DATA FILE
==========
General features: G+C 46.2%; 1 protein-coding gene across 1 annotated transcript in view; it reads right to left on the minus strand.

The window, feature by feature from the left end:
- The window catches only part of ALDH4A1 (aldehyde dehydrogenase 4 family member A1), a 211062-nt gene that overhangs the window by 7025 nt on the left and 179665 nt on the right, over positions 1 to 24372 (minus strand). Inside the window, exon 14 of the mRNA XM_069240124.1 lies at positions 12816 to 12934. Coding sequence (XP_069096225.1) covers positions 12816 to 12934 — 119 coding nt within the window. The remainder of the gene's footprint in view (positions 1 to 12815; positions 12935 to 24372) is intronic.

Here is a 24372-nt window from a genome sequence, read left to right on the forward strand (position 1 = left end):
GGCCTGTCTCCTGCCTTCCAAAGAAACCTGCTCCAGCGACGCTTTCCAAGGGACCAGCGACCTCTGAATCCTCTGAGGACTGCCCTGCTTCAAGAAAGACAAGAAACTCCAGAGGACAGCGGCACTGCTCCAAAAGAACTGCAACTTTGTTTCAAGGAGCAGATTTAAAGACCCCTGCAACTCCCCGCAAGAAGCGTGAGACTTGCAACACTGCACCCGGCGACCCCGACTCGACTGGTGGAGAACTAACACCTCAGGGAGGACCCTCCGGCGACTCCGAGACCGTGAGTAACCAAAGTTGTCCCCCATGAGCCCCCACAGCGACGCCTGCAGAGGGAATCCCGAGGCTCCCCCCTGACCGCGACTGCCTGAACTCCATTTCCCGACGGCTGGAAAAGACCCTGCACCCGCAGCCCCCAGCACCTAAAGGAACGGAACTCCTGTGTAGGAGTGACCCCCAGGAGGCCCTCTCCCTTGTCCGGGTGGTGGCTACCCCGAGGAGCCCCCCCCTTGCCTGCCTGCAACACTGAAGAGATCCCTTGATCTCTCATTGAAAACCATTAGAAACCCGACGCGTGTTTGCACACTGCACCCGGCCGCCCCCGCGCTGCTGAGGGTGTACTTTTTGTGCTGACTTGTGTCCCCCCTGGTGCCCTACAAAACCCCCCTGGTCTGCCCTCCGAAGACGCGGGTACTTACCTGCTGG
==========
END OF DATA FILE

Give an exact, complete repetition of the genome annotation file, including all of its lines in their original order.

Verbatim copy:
General features: G+C 46.2%; 1 protein-coding gene across 1 annotated transcript in view; it reads right to left on the minus strand.

The window, feature by feature from the left end:
- The window catches only part of ALDH4A1 (aldehyde dehydrogenase 4 family member A1), a 211062-nt gene that overhangs the window by 7025 nt on the left and 179665 nt on the right, over positions 1 to 24372 (minus strand). Inside the window, exon 14 of the mRNA XM_069240124.1 lies at positions 12816 to 12934. Coding sequence (XP_069096225.1) covers positions 12816 to 12934 — 119 coding nt within the window. The remainder of the gene's footprint in view (positions 1 to 12815; positions 12935 to 24372) is intronic.

Here is a 24372-nt window from a genome sequence, read left to right on the forward strand (position 1 = left end):
GGCCTGTCTCCTGCCTTCCAAAGAAACCTGCTCCAGCGACGCTTTCCAAGGGACCAGCGACCTCTGAATCCTCTGAGGACTGCCCTGCTTCAAGAAAGACAAGAAACTCCAGAGGACAGCGGCACTGCTCCAAAAGAACTGCAACTTTGTTTCAAGGAGCAGATTTAAAGACCCCTGCAACTCCCCGCAAGAAGCGTGAGACTTGCAACACTGCACCCGGCGACCCCGACTCGACTGGTGGAGAACTAACACCTCAGGGAGGACCCTCCGGCGACTCCGAGACCGTGAGTAACCAAAGTTGTCCCCCATGAGCCCCCACAGCGACGCCTGCAGAGGGAATCCCGAGGCTCCCCCCTGACCGCGACTGCCTGAACTCCATTTCCCGACGGCTGGAAAAGACCCTGCACCCGCAGCCCCCAGCACCTAAAGGAACGGAACTCCTGTGTAGGAGTGACCCCCAGGAGGCCCTCTCCCTTGTCCGGGTGGTGGCTACCCCGAGGAGCCCCCCCCTTGCCTGCCTGCAACACTGAAGAGATCCCTTGATCTCTCATTGAAAACCATTAGAAACCCGACGCGTGTTTGCACACTGCACCCGGCCGCCCCCGCGCTGCTGAGGGTGTACTTTTTGTGCTGACTTGTGTCCCCCCTGGTGCCCTACAAAACCCCCCTGGTCTGCCCTCCGAAGACGCGGGTACTTACCTGCTGG